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Too many presents

(12 Posts)
Failedspinster Fri 02-Jan-15 08:20:03

Potentially sensitive situation that I'd like some advice about in order to navigate without causing offence.

My MIL is a lovely woman with a great big heart, who adores our two DS. She lives about forty miles away but visits regularly and loves to take DS1 (aged 2.8) out on her own. The trouble is that she always showers him with presents while she's here, and he's starting to get spoilt. He now expects her to bring something with her for him, since she always does, and will ask for it if it doesn't appear. I had to speak to him over Christmas because he was rude to her, in a way that he isn't to the other adults in his life who spoil him less. I understand she wants to give him things, but I don't want him to look at his loving grandma in the light of "what can I get out of her this time?" And I'm scared it might go that way.

A while ago DH and I discussed this and decided we would talk to her. We explained that we didn't really have room for lots more toys, that there had been a couple of incidents of DS1 having tantrums because we went to the shops and didn't buy him a toy, and that we wanted to scale back the toys and gifts to ensure that he properly appreciated what he was given. We asked that if she wanted to get him anything, could she just restrict it to one thing. MIL listened, agreed, and the following day took him out and bought him two toys ("I know you said one, but then we saw the other and it was only a pound.") She has a history of not listening to us or taking us seriously when we say things like this.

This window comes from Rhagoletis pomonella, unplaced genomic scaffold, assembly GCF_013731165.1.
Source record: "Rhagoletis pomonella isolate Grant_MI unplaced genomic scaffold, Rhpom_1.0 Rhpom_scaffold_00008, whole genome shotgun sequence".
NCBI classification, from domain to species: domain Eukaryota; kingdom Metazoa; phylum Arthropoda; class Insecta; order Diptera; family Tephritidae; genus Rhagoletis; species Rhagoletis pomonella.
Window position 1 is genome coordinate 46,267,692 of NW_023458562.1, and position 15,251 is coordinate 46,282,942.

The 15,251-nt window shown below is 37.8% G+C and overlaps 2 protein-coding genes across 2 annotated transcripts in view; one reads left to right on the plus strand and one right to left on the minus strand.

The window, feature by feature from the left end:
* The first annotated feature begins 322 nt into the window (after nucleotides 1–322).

She's visiting again soon and I really want to sort this out. She is such a kind lady and I don't want to saddle her with an ungrateful grandchild. Can anyone suggest a way we can continue to let her enjoy being generous to him without it going over the top? I don't want to hurt her feelings.

FunkyBoldRibena Fri 02-Jan-15 08:23:01

You have told her, let her work it out!

Next time he is rude about it say to her afterwards 'see, this is the sort of thing we worry about. We don't want him being rude to you but buying him presents all the time sets the precedent - it's up to you now what you do'.